Key West fell just short of electing a mayor Tuesday, with the top vote-getter receiving 49 percent. If she wins the runoff in November, former City Comissioner Teri Johnston would be Florida's first lesbian mayor, according to the statewide LGBTQ group Equality Florida.
"First of all, I had no idea about that," Johnston said. "It's just so different in Key West, where we're such an inclusive community that — you know, you don't often think about those things. But I'd be thrilled and honored."
Key West was a national forerunner in gay rights, electing one of the nation's first openly gay mayors in 1983. And the island city has had many gay elected officials since, including Johnston herself, who served eight years on the City Commission.
Current City Commissioner Margaret Romero came in second — but with a razor-thin 28-eight vote margin over political newcomer George Bellenger. That narrow margin triggered a recount by the Monroe Supervisor of Elections office, scheduled for Wednesday morning.
Johnston said Tuesday evening she was eager to return to City Hall and address livability issues for island residents.
"I think we're feeling a lot of stresses still, stresses from Irma. Certainly stresses created by a shortage in the housing market. I think businesses are struggling right now, somewhat," she said.
Johnston had a strong campaign and held a slim lead after early voting and vote-by-mail ballots were counted. Jan Baker was holding a sign for Johnston outside an Old Town polling station Tuesday.
"She's got all the right answers. She's got all the right experience. She's got the motivation to want to help Key West go forward," Baker said.
Baker said she was paying closest attention to the local races in this election.
"Being involved in Key West, you pay attention to all the races in Key West. We take care of ourselves, because a lot of times we don't get the support from Tallahassee that we need down here."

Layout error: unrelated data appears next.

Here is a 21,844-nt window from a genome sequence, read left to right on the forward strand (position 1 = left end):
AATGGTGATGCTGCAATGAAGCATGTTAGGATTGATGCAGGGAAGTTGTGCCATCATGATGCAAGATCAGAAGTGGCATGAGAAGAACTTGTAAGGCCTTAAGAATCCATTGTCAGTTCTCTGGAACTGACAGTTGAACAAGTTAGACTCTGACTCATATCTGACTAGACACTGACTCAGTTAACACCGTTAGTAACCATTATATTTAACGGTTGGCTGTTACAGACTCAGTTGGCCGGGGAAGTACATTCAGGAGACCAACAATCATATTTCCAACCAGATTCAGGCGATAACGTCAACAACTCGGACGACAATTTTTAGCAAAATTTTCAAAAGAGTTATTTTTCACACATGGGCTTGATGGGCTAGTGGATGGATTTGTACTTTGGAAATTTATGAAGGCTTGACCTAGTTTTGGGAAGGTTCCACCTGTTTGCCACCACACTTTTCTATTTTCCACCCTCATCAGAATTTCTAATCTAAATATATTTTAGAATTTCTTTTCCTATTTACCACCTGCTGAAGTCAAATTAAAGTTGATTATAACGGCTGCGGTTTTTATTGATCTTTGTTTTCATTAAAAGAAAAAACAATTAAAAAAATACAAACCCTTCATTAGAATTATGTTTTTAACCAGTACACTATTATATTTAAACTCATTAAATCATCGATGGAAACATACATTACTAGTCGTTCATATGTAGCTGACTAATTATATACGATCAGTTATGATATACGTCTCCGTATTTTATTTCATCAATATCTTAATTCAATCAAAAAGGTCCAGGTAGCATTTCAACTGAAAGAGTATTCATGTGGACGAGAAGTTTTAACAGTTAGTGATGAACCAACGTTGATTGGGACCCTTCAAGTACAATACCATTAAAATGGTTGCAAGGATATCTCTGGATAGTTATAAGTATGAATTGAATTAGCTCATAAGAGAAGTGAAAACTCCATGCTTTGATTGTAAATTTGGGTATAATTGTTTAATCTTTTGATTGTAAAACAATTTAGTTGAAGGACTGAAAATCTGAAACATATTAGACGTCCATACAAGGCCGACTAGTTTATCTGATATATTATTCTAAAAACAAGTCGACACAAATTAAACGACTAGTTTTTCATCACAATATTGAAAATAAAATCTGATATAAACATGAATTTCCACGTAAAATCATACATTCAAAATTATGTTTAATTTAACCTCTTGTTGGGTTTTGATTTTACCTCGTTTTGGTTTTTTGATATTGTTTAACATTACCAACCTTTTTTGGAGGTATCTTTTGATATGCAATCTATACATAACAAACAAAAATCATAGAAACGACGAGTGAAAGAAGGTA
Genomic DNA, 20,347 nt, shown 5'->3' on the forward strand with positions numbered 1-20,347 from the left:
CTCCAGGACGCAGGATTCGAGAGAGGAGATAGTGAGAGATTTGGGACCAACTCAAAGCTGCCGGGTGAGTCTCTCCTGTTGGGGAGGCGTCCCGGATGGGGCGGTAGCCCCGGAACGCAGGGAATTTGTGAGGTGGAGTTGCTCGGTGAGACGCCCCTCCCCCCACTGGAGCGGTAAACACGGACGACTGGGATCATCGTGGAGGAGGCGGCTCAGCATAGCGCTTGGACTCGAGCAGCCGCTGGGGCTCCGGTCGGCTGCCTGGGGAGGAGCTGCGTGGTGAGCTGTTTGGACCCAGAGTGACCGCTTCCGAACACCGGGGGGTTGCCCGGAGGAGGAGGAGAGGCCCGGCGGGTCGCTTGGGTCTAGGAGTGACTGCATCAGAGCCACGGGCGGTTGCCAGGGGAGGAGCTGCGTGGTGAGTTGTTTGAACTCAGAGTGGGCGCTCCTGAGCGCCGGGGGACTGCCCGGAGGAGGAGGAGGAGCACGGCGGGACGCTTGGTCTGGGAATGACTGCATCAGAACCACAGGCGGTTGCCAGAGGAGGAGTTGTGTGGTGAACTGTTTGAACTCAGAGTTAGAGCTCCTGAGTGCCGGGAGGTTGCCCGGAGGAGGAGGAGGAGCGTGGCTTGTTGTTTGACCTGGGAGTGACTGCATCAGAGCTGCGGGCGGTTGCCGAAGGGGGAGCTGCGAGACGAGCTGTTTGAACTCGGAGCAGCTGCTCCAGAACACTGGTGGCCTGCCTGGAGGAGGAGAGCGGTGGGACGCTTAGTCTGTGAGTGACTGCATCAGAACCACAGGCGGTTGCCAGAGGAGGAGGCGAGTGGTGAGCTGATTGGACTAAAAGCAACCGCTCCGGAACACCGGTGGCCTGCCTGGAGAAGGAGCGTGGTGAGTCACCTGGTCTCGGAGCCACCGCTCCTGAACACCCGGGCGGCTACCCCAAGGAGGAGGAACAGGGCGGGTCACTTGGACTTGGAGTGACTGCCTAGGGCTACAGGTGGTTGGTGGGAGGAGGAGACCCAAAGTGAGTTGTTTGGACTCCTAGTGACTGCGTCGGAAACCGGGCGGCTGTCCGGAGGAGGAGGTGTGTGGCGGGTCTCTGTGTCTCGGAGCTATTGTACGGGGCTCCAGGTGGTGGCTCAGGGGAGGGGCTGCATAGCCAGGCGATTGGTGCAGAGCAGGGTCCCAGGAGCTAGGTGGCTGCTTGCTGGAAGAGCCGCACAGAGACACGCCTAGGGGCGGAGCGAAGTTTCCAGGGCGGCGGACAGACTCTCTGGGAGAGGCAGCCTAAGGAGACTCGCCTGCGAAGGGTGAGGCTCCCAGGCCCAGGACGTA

Two new members were elected to the Key West Commission outright on Tuesday. Gregory Davila and Mary Lou Hoover will take their seats at the next commission meeting in September.
School security tax approved overwhelmingly
Keys voters also approved a new property tax to help pay for increased school security.
Monroe School Board chair Bobby Highsmith said the district had already hardened schools and added more mental health services.
"The school resource officers, the school security officers, is the one area where we just did not have enough money in the budget to meet those additional requirements," he said.
The additional security officers are a requirement under a state law passed after the Feb. 14 shooting in Parkland that killed 17 people at a Broward County high school.
The referendum authorized the district to raise taxes up to $6.25 for every $100,000 in property value - but Highsmith said they're hoping the state will come through so they don't have to put the full amount on local property tax bills.
Voters approved the measure, which will run for four years, by 60 to 40 percent. Highsmith said if they had not, the money "would have come out of our operational budget. We already run a very lean ship so there's not a whole of room to pull money out of, except out of the classroom unfortunately."